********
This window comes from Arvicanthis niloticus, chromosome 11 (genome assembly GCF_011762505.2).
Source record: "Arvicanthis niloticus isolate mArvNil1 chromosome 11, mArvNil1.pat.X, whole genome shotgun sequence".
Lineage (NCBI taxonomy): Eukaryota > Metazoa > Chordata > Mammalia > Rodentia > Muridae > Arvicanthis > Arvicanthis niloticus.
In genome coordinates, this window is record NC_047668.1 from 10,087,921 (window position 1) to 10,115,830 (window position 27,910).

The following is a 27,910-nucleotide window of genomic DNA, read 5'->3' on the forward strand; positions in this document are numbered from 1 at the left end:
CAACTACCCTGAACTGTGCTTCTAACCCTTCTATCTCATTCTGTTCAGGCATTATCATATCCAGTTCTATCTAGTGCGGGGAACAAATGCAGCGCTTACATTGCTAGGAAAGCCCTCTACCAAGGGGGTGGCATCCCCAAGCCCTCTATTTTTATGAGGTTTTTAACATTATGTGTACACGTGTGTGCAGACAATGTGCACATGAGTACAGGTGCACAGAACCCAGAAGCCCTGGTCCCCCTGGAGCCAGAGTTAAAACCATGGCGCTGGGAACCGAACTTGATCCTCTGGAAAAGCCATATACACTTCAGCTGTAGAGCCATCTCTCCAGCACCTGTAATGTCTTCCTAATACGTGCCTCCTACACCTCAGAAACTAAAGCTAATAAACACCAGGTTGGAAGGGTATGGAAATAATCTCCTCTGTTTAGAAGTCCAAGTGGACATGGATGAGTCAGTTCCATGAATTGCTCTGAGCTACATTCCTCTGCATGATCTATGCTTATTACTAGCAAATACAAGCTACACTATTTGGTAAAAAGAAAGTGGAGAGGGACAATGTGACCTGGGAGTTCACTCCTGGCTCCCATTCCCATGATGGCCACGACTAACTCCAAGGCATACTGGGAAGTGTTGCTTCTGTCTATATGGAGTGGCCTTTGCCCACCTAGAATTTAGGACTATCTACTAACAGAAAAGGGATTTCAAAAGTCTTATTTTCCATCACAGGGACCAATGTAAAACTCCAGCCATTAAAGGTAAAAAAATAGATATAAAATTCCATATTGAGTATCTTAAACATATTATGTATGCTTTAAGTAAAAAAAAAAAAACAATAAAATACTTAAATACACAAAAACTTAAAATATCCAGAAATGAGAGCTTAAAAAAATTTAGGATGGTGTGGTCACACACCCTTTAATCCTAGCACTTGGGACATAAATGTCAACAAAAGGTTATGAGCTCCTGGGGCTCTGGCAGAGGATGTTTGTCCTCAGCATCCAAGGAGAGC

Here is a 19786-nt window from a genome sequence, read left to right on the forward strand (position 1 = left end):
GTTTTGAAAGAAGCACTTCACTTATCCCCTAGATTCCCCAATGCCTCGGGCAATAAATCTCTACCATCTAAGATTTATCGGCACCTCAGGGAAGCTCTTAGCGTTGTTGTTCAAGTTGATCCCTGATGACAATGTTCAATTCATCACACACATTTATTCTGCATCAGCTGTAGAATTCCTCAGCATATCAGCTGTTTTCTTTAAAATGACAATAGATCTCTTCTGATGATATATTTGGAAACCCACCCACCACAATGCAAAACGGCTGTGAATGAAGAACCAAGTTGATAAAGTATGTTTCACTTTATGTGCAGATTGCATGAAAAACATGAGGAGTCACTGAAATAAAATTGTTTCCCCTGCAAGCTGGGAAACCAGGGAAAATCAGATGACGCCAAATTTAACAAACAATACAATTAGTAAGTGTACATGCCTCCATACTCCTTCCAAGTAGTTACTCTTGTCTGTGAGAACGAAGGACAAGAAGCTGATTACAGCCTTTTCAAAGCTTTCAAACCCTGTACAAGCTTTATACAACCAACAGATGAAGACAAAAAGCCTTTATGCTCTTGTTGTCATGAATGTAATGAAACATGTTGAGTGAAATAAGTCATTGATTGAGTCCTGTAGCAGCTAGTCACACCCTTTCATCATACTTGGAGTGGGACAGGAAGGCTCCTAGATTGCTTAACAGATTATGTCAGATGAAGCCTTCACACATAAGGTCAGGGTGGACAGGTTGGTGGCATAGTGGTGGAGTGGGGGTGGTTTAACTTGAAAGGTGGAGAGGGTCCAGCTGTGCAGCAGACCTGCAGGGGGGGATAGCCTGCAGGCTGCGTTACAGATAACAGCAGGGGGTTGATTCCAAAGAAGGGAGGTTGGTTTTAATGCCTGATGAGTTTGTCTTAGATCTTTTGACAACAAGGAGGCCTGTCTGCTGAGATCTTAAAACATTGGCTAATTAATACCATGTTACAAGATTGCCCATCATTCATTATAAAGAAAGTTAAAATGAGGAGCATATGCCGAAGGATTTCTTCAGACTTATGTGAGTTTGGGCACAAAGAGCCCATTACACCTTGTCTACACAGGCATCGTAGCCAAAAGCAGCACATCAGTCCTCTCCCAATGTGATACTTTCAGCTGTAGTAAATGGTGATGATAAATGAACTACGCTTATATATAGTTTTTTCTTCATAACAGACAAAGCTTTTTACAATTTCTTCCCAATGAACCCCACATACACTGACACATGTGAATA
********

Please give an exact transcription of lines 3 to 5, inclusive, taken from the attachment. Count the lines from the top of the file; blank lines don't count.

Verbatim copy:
Lineage (NCBI taxonomy): Eukaryota > Metazoa > Chordata > Mammalia > Rodentia > Muridae > Arvicanthis > Arvicanthis niloticus.
In genome coordinates, this window is record NC_047668.1 from 10,087,921 (window position 1) to 10,115,830 (window position 27,910).

The following is a 27,910-nucleotide window of genomic DNA, read 5'->3' on the forward strand; positions in this document are numbered from 1 at the left end: